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Florida lawmakers say no to merchant codes to gun stores

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The Florida legislature has given its final approval to legislation that would fine credit card companies that implement merchant category codes for gun stores in the state, with the Florida House voting 83-32 in favor of SB 214 on Tuesday. Just a few hours earlier, Gov. Ron DeSantis signed a separate bill into law that prohibits companies doing business with the state from discriminating against the firearms industry and other businesses, and the NSSF was quick to praise the governor and lawmakers for stepping up to protect gun shops and manufacturers in the Sunshine State.

“This is a promise kept by Governor DeSantis. He said he would ensure that ‘woke’ corporations would not benefit from Florida’s tax dollars while those same corporations actively discriminate against lawful but disfavored businesses. Today, Governor DeSantis delivered on that promise,” said Lawrence G. Keane, Senior Vice President and General Counsel for NSSF. “The firearm industry is deeply grateful to the legislators who worked diligently to protect industries that are wrongfully denied essential financial services simply because ‘woke’ Wall Street banks politically disagree with them. Wall Street can choose to hold on to those ‘woke’ discriminatory policies but Governor DeSantis has made it clear that Florida will choose to do business with those that share Floridians’ values.”

DeSantis is also expected to sign SB 214 into law in the near future, which will hopefully help put an end to the merchant category codes altogether. Major credit card companies including American Express, Visa, MasterCard, and Discover all announced last month that they were “pausing” the rollout of the merchant category codes in part because of the Florida legislation and similar bills introduced in a handful of other states. While the companies have maintained all along that the category codes aren’t designed to identify “suspicious” transactions and wouldn’t have the effect that anti-gun supporters claim they would have, Democrats were still trotting out their outdated talking points in opposition to SB 214 during the final debate over the bill.

“When we know that these types of situations where large purchases of ammunition are being bought and we know sometimes the good guys aren’t the ones buying them,” said Rep. Hillary Cassel, a Dania Beach Democrat.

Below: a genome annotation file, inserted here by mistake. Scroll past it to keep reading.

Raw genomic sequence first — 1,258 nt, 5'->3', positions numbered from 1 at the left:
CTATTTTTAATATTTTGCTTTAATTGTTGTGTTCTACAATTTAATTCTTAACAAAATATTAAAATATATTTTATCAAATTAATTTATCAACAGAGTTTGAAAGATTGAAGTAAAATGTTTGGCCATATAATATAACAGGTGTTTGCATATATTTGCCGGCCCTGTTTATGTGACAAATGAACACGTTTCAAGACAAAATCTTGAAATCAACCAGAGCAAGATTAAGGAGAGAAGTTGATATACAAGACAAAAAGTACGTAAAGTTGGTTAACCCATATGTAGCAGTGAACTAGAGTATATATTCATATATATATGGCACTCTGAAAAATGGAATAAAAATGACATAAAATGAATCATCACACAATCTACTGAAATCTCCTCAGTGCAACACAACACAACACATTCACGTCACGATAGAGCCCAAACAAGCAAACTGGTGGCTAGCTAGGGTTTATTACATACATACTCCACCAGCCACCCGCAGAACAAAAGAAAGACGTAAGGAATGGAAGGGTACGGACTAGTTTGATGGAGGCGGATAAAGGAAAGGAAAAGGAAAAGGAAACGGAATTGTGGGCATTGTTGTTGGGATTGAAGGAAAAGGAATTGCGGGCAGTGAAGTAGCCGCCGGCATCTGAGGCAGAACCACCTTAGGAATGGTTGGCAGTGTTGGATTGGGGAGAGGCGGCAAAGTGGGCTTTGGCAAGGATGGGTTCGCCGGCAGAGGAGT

Others noted the bill imposes restrictions on private companies, but also that credit card companies have backed off the financial classification codes for guns in the face of pressure from conservatives, making it a moot point anyway.

“When does public safety, public health and human life matter more than how we sell a gun?” said Rep. Christine Hunschofsky, a Parkland Democrat.

The merchant category codes wouldn’t be able to identify if someone bought a large amount of ammunition in the first place, since specific purchases aren’t tracked by the MCCs. A credit card company would be able to tell how much someone spent at a particular store, but not what they bought, so the codes would be of little investigative value despite the claims of Democrats like Cassel.

As for the argument that the legislation is moot because the credit card companies have yet to implement the MCCs, what the companies actually said is that they were “pausing” the rollout of the new codes, not that they were officially declining to participate in the future. At the very least SB 214 provides additional incentives for the companies to keep the merchant category codes on ice, but either way it’s neither unnecessary nor unneeded.

Taken together HB 3 and SB 214 will offer some real protection to the firearms industry, though it probably won’t be enough to get big firms like Bank of America to back off its discriminatory stance towards businesses in the industry. Still, anti-gun banks will now have to choose between doing lucrative business with the state of Florida and imposing their own gun control policies on business customers, and some may very well decide that keeping those policies in place isn’t worth the hit to their bottom line. SB 214 and HB 3 won’t get as many headlines as DeSantis signing permitless carry did, but they’re still two very important pieces of legislation that should be of real benefit to gun makers, gun sellers, and gun owners as well.

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